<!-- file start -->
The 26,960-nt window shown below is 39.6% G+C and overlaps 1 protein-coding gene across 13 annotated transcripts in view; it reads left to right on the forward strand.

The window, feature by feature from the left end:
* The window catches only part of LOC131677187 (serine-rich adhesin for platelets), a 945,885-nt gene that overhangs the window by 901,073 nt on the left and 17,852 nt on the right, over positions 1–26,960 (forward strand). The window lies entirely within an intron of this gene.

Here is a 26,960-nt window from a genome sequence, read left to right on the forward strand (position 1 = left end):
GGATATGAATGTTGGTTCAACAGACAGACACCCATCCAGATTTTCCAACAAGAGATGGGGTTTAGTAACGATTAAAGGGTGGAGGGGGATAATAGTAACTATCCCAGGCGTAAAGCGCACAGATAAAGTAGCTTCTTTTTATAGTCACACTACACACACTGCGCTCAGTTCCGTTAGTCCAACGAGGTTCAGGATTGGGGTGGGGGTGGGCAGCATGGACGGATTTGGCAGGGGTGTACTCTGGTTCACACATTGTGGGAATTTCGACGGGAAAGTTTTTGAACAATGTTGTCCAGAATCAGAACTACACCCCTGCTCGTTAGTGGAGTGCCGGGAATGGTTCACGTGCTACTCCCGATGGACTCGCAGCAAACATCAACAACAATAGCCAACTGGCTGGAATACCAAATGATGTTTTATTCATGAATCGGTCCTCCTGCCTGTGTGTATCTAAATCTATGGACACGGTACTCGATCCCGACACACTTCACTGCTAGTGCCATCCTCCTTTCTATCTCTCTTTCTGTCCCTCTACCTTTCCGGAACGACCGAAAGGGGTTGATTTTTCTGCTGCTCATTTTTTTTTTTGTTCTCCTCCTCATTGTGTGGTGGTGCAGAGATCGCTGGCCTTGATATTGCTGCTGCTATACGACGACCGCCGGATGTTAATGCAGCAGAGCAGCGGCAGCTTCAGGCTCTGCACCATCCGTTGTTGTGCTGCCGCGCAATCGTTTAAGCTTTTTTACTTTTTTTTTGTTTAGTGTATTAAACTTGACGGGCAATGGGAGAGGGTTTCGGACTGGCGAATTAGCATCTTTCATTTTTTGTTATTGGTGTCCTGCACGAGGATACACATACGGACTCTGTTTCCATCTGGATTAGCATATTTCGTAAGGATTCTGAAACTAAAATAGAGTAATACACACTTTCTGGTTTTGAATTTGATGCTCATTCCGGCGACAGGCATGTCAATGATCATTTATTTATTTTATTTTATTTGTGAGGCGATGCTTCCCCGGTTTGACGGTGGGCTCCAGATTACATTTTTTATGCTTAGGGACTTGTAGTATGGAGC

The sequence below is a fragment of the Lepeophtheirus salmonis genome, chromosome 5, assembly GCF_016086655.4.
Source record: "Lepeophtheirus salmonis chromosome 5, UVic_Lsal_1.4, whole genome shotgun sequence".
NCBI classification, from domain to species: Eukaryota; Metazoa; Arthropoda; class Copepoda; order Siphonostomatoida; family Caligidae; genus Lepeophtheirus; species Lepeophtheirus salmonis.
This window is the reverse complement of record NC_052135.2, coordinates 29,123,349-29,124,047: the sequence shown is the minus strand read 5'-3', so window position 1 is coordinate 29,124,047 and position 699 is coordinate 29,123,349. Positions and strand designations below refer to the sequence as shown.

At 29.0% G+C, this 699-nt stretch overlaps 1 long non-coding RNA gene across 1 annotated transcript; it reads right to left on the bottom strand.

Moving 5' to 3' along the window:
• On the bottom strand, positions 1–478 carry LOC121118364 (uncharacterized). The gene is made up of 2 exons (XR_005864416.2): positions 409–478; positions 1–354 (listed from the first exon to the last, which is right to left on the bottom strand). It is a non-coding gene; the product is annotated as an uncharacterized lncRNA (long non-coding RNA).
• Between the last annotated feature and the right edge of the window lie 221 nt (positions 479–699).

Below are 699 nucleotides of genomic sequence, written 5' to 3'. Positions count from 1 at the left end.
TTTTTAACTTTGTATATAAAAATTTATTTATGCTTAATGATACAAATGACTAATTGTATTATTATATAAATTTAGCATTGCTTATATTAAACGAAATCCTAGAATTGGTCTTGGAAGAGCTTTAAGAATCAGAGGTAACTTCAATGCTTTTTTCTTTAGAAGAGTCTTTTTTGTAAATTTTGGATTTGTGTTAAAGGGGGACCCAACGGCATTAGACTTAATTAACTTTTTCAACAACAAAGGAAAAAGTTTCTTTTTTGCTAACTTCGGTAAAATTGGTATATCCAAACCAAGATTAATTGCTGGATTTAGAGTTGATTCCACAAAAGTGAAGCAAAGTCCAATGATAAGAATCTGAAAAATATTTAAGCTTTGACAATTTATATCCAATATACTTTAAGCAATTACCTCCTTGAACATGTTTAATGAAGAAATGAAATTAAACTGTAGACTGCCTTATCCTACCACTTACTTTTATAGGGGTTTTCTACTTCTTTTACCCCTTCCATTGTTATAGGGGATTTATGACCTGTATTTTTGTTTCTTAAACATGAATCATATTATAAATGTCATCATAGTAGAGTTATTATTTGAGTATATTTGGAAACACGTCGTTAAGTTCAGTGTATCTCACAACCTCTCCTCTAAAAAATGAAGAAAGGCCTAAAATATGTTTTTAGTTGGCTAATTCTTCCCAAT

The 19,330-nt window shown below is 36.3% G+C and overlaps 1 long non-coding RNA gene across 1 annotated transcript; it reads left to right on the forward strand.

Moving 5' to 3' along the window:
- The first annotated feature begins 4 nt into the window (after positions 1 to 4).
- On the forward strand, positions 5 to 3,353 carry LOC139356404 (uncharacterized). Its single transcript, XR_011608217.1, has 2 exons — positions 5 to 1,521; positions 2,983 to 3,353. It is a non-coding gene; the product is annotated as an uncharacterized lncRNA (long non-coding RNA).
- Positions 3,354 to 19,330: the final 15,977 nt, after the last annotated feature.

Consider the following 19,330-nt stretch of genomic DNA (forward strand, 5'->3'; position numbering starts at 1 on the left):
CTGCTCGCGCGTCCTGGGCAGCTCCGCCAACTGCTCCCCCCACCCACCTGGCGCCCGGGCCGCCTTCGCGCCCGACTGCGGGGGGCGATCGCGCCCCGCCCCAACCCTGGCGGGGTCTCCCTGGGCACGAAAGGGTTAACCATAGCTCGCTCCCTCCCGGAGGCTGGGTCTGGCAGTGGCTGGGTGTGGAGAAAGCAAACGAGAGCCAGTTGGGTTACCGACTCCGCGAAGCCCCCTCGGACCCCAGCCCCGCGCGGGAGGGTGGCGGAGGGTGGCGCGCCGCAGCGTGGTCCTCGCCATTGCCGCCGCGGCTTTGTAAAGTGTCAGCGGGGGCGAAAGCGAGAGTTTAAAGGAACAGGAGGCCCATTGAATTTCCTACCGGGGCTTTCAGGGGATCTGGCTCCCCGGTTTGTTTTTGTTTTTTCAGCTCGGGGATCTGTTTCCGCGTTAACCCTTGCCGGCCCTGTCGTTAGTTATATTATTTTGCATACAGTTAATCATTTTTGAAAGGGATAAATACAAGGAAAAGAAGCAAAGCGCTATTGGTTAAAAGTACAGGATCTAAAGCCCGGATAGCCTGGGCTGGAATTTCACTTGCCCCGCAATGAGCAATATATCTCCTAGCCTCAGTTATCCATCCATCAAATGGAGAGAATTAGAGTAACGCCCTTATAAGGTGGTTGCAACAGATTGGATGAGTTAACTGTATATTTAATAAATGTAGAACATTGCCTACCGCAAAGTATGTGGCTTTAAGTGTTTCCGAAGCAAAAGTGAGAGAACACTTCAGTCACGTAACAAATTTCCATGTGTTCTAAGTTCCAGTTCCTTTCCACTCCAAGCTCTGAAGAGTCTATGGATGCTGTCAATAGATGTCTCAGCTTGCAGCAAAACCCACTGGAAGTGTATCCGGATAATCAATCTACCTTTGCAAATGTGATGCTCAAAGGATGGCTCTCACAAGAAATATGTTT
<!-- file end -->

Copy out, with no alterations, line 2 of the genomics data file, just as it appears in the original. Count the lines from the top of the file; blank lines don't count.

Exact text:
The window, feature by feature from the left end: